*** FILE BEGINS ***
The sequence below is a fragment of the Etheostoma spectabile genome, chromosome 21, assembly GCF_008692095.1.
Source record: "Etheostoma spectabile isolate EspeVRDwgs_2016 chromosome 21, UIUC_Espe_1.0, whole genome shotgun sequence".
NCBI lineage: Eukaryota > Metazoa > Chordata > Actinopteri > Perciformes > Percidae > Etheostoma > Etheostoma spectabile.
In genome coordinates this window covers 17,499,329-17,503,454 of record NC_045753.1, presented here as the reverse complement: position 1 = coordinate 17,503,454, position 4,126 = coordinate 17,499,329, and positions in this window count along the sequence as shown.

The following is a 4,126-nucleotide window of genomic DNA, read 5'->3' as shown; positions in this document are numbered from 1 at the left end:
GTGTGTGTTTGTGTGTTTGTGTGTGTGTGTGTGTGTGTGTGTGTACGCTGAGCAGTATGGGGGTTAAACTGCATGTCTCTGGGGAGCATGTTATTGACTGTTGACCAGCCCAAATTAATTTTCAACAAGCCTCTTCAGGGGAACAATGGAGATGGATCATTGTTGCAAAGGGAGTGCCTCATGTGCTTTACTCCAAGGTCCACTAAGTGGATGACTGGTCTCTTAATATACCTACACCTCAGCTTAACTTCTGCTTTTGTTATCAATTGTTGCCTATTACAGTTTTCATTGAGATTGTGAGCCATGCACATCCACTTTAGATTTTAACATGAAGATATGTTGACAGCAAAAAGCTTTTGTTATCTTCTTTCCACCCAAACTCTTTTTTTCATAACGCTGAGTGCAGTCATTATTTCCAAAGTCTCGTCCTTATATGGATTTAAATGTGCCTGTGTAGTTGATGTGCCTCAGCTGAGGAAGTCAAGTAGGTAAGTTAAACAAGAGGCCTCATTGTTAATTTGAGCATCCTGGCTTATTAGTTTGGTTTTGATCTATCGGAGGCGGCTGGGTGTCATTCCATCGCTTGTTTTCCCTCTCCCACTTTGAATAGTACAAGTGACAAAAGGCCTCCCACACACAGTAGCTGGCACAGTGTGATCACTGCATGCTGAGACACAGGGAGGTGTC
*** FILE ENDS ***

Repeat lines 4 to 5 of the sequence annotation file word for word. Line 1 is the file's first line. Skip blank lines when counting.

In genome coordinates this window covers 17,499,329-17,503,454 of record NC_045753.1, presented here as the reverse complement: position 1 = coordinate 17,503,454, position 4,126 = coordinate 17,499,329, and positions in this window count along the sequence as shown.

The following is a 4,126-nucleotide window of genomic DNA, read 5'->3' as shown; positions in this document are numbered from 1 at the left end: